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Snow sled on a hill

  1. Jan 27, 2016 #1
    1. The problem statement, all variables and given/known data
    Say you push a sled of mass [itex] m [/itex] up a hill that is angled upwards at a certain angle [itex] \theta [/itex] at a constant velocity. The hill has snow on it offering a friction force that is equal to 30% of the sleds weight. If you pushed the sled down the hill with the same amount of force as you did pushing the sled up the hill, how fast does it go down the hill?

    2. Relevant equations

    Newtons Laws

    3. The attempt at a solution

    So, since the sled is moving up the hill at a constant velocity, the net force on the sled must be zero.
    This also means that the force with which you push is equal to the friction force [itex] \mu [/itex] added to [itex] mg sin \theta [/itex].

    So: [itex] F_{push}= \mu + mgsin \theta=.30mg+mg sin \theta= mg(.30+sin \theta) [/itex].

    If I push the sled down the hill with force [itex]F_{push} [/itex] then the sled will accelerate.

    Since the frictional force now points in the opposite direction when I push the sled down the hill, I will have:

    [itex] \mu-F_{push}-mgsin \theta = ma [/itex] which means [itex] ma=.30mg-mg(.30+sin \theta ) -mg sin \theta [/itex]

    So, the sled accelerates down the hill with acceleration [itex] a=-2g sin \theta [/itex].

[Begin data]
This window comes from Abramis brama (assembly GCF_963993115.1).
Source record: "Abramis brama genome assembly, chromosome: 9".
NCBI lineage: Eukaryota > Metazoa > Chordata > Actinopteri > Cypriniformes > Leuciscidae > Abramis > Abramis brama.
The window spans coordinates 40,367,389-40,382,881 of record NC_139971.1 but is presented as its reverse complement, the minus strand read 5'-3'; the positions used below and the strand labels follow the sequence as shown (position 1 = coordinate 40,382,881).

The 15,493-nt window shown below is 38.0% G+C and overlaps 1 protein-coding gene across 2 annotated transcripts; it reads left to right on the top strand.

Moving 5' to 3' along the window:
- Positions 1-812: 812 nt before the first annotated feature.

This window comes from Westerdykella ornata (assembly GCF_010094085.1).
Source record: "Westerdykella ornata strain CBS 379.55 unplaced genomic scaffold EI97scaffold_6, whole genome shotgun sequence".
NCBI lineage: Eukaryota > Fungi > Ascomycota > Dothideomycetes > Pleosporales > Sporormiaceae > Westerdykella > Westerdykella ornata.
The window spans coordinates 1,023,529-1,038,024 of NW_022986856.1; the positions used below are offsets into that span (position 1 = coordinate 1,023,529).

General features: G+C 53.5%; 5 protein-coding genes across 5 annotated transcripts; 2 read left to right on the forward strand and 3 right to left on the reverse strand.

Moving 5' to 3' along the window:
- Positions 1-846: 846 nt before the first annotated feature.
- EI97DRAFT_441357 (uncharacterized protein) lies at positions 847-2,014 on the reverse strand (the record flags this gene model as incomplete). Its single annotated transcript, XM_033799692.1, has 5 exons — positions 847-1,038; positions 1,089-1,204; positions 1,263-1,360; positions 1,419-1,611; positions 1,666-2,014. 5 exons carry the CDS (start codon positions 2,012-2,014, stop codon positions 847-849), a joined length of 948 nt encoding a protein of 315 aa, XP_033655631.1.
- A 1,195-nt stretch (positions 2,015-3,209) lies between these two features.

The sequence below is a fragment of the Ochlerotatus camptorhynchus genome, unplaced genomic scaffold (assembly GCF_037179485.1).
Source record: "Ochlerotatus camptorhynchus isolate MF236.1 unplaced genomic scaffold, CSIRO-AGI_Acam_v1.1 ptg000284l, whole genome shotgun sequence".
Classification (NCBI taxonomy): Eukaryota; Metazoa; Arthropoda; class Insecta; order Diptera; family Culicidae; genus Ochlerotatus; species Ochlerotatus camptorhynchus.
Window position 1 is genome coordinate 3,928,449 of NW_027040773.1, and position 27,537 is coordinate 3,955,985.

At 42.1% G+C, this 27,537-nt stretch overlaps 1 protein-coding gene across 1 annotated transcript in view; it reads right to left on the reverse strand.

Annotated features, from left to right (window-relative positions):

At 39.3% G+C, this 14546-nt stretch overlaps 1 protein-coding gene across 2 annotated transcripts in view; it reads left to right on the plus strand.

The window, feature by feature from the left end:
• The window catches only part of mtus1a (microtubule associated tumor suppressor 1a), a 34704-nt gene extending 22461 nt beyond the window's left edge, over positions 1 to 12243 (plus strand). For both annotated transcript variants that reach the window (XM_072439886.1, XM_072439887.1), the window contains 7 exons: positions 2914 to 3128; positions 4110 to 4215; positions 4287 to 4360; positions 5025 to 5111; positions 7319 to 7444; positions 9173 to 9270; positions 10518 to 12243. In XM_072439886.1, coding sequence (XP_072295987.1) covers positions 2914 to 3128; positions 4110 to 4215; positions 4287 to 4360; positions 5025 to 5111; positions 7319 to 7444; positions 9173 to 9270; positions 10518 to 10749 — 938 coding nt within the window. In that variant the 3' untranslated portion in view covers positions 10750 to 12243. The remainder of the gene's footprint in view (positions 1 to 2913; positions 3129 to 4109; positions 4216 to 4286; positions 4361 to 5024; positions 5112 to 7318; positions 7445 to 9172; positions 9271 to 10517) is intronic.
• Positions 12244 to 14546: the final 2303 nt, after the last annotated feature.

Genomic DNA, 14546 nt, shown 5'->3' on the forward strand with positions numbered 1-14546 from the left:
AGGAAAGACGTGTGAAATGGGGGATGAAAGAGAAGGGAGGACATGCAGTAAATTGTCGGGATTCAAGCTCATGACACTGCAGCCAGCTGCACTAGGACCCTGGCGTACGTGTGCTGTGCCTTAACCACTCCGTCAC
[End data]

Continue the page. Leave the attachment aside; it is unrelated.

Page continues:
Is this correct?
     
  2. jcsd
  3. Jan 27, 2016 #2

    gneill

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    Staff: Mentor

    Looks good. You might want to finish with an expression for the velocity with respect to time, as the problem did ask for how fast it goes.
     
  4. Jan 27, 2016 #3
    Shall I integrate a?
     
  5. Jan 27, 2016 #4

    gneill

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    Staff: Mentor

    You could. Although, since the acceleration is constant you might just use a standard kinematic formula.
     
  6. Jan 27, 2016 #5
    Thanks for the help gneill
     
  7. Jan 27, 2016 #6

    haruspex

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    Yes, if you are taking the positive direction for a as up the slope (which is why you got a negative acceleration at the end).
     
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